Youth justice in the UK: children, young people and crime
Youth justice in the UK: children, young people and crime

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Youth justice in the UK: children, young people and crime

Session 3: Children’s Hearings in Scotland

Introduction

So far you’ve had the opportunity to learn about the youth justice system in England and Wales, and you’ve begun to appreciate the diversity of practice and policy that occurs throughout the UK. Nowhere is this more obvious than in Scotland where the phrase ‘youth justice’ does not even feature in the name of the system. The system in Scotland is dominated by what are known as ‘Children’s Hearings’. What could be more different from the prevailing focus on offenders and punishment that characterises the system established by the Crime and Disorder Act 1998 in England and Wales? The reasons behind this different approach in Scotland are the focus of your learning in this session.

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Transcript: Session 3 introduction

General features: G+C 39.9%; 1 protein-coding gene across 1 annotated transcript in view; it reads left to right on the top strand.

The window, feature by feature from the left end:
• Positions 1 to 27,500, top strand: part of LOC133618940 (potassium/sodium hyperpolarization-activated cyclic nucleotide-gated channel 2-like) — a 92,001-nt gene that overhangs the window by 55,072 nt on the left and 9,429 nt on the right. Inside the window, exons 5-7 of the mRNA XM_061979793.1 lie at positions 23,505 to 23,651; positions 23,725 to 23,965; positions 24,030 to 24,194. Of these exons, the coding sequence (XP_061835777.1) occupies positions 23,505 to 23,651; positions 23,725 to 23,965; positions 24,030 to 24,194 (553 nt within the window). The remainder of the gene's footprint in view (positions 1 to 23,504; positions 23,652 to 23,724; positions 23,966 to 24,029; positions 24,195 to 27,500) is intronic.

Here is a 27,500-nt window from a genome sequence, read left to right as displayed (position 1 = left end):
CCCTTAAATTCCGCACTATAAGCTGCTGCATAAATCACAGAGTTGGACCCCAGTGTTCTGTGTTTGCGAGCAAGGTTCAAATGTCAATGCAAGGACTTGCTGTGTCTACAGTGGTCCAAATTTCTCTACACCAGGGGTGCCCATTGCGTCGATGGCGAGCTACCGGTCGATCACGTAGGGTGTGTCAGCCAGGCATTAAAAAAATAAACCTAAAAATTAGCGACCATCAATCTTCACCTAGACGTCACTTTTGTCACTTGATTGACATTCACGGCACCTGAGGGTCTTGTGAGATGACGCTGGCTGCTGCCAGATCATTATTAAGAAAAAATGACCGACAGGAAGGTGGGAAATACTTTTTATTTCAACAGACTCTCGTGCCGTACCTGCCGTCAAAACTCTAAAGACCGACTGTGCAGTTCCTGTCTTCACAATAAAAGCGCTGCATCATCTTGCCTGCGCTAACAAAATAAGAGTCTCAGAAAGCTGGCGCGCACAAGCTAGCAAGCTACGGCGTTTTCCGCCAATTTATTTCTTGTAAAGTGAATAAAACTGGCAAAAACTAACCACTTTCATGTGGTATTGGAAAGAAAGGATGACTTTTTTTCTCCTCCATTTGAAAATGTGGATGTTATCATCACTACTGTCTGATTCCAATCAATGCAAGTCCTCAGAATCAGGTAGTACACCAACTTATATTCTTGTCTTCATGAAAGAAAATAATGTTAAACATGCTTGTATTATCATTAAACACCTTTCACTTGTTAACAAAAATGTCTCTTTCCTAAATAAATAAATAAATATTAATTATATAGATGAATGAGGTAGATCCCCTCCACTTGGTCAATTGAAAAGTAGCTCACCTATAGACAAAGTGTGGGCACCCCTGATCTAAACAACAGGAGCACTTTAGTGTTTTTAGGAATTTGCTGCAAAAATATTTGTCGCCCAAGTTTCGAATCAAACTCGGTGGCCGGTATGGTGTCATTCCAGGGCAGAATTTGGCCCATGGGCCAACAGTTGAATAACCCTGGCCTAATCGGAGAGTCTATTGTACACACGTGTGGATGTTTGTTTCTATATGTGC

ROD EARLE
If you live in Scotland, you won't be surprised to learn that Youth Justice goes by another name there. It's called the Children's Hearing System. And I can remember how surprised I was as a youth justice worker in London to discover that there is a completely different system for dealing with youth crime north of the border.
In this session, you'll find out why they have panels, not courts, and a Procurator Fiscal rather than a Crown Prosecution Service. You'll be guided through the Hearing System and learn what it means to children and the people who work in it. You'll also take a look at other youth justice issues such as serious violence among young people, and the way that Scotland has pioneered new ways of dealing with it.
End transcript: Session 3 introduction
Session 3 introduction
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By the end of this session, you should be able to:

  • recognise the main features of the Scottish Children’s Hearings system
  • identify the significance of the Kilbrandon Commission to the Hearings’ development
  • understand the way the system has been changing.
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